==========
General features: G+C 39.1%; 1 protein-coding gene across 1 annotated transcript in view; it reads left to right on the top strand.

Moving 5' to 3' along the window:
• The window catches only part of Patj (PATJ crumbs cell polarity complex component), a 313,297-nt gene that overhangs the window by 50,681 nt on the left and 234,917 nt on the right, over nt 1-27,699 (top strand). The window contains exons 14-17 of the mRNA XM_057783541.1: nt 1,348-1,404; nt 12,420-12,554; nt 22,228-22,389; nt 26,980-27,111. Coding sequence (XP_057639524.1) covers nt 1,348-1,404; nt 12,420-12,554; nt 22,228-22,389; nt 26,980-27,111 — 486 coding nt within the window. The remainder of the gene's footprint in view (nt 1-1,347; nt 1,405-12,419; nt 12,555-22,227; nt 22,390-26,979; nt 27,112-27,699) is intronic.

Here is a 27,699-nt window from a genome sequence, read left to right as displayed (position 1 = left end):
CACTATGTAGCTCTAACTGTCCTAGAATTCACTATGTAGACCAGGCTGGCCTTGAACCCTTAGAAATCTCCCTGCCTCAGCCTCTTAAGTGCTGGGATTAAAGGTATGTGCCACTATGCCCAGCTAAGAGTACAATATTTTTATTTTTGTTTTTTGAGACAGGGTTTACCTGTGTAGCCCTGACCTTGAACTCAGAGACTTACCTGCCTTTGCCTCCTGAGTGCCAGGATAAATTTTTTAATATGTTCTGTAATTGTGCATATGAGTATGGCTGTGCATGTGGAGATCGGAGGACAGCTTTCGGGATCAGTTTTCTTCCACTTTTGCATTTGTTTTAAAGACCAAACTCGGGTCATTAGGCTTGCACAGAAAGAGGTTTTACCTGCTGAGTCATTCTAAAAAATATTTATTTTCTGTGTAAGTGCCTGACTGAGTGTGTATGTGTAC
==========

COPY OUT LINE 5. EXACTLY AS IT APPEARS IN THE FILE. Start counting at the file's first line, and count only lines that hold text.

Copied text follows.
CACTATGTAGCTCTAACTGTCCTAGAATTCACTATGTAGACCAGGCTGGCCTTGAACCCTTAGAAATCTCCCTGCCTCAGCCTCTTAAGTGCTGGGATTAAAGGTATGTGCCACTATGCCCAGCTAAGAGTACAATATTTTTATTTTTGTTTTTTGAGACAGGGTTTACCTGTGTAGCCCTGACCTTGAACTCAGAGACTTACCTGCCTTTGCCTCCTGAGTGCCAGGATAAATTTTTTAATATGTTCTGTAATTGTGCATATGAGTATGGCTGTGCATGTGGAGATCGGAGGACAGCTTTCGGGATCAGTTTTCTTCCACTTTTGCATTTGTTTTAAAGACCAAACTCGGGTCATTAGGCTTGCACAGAAAGAGGTTTTACCTGCTGAGTCATTCTAAAAAATATTTATTTTCTGTGTAAGTGCCTGACTGAGTGTGTATGTGTAC